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All about getting a HELOC: Home Equity Line of Credit

All about getting a HELOC: Home Equity Line of Credit

When refinancing your home, a newer trend is the option to put a portion of those funds into a HELOC (Home Equity Line of Credit). A HELOC provides greater flexibility in accessing funds – but it is important to determine if it’s the right choice for your financial situation.

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Affordability

Affordability

Home prices in Canada have been steadily on the rise for the last few years, especially in the hottest markets such as Vancouver and Toronto. The average home price in Canada as of August 2017 was $472,247, whereas if we go back to 2008, before the recession, home prices were only an average of $304,604! And if you were buying in 1988, the average Canadian home would only cost you $129,702!

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How to rebuild your credit and pay off debt

How to rebuild your credit and pay off debt

Whether you own property or not, there are times when life just happens: an unexpected bill or an emergency arises that puts you in place where your credit is the one to take a hit. Credit can be impacted negatively from cards with balances over 75%, missed payments on trade lines and collections.

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Best Fall Renovations

Best Fall Renovations

Winter in Canada can be intense, snowy and freezing. Pretty much everywhere. Some provinces experience temperatures below -30 degrees Celsius during their coldest part of the year, so it makes sense to think of better ways to save energy and conserve heat in the winter. Some of these ways require renovations, and fall is the best time to start your home renos, with kids back to school and the summer heat behind you. Then you’ll enjoy the warmth of energy savings during the cold clutches of winter.

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Tiny Homes

Tiny Homes

With the increasing home prices across Canada, consumers have been getting creative with ways to cut costs and live more affordably. One of the ways Canadians have been looking to achieve this is by purchasing or even building their own “Tiny Home”.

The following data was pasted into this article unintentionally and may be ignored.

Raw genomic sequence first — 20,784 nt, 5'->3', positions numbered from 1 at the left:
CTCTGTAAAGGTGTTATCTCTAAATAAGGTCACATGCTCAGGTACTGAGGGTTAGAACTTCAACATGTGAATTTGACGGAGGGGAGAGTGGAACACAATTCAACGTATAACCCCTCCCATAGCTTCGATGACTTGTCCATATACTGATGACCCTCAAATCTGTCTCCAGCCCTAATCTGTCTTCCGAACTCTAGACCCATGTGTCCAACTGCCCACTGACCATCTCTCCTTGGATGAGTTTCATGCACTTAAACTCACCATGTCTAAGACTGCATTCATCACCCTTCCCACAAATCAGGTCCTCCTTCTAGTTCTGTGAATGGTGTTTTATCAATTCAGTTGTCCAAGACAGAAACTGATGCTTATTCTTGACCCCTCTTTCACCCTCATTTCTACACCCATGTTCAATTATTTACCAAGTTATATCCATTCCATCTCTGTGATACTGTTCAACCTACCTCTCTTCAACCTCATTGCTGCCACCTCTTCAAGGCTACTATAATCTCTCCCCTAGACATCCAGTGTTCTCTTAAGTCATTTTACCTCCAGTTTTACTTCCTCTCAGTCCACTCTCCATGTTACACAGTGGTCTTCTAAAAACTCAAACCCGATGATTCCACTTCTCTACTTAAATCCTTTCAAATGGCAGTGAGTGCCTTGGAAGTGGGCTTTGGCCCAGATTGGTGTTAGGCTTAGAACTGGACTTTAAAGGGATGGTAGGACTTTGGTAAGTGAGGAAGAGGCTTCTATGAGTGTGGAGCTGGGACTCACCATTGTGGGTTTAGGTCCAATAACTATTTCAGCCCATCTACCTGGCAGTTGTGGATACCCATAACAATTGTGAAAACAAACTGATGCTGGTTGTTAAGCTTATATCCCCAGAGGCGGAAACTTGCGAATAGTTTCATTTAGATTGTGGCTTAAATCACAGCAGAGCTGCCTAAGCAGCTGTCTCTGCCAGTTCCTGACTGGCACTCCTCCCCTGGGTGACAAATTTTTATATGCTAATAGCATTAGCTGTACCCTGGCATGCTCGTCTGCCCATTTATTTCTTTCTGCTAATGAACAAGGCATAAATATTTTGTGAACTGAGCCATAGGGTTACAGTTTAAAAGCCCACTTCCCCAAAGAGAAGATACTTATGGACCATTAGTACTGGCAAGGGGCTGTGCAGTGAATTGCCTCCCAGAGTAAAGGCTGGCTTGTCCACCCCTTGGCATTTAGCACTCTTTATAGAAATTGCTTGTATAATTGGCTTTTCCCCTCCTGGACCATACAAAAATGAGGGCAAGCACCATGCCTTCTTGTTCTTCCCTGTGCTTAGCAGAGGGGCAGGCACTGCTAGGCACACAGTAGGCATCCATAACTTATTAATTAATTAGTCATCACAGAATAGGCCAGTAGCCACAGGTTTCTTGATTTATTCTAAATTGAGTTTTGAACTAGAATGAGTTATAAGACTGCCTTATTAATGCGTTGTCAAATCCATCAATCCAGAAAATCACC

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Is Airbnb good for your investment property?

Is Airbnb good for your investment property?

Is Airbnb good for your investment property? The Airbnb accommodation phenomenon has taken the world by storm with the concept of privately owned homes used as hotels to profit home owners. Since inception in 2008, Airbnb has launched in over 191 countries and over 65,000 cities worldwide. The Airbnb model may not be for every second-home investor, but it can be a lucrative arrangement.

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Are you a Millennial dependent on gifted down payment?

Are you a Millennial dependent on gifted down payment?

As home prices soar across Canada, millennials are being priced out of the market – unless they have the assistance of a gifted down payment from the “bank of Mom and Dad”. Millennials are an eager group, born from the early 1980s to early 2000s, who have shown they too want to live the Canadian dream of home ownership. Just over one-third now own a home.

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Net Zero Housing Revolution

Net Zero Housing Revolution

When it comes to new home development, there has been a new craze helping home owners reduce their impact on the environment and save money on their energy bills. Net zero homes are designed to produce as much renewable energy as they consume, even allowing some home owners to supply extra electricity back to the grid to power other homes.

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The Power of Pre-approval

The Power of Pre-approval

With home buying season upon us, most people will dive right in with a loose budget. A loose budget however, can be dangerous if your heart gets set on a home that is out of reach financially. The first thing that any potential buyer should do is get pre-approved for a mortgage. Once approved, buyers can shop within a clear budget and focus the search on properties within a specific price range. This not only saves time and money, but also a little heartache.

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Not All Mortgage Penalties Are Equal

Not All Mortgage Penalties Are Equal

This is a story about Joe and Sue. Two different people with similar mortgages, but very different prepayment penalties. Joe and Sue each buy a house at the exact same time for the exact same price and get a mortgage for the exact same amount. The only difference is Joe uses a Big Bank, and Sue uses a monoline lender for their mortgages. Let’s assume they both received a rate of 2.99% for a 5 year fixed term.

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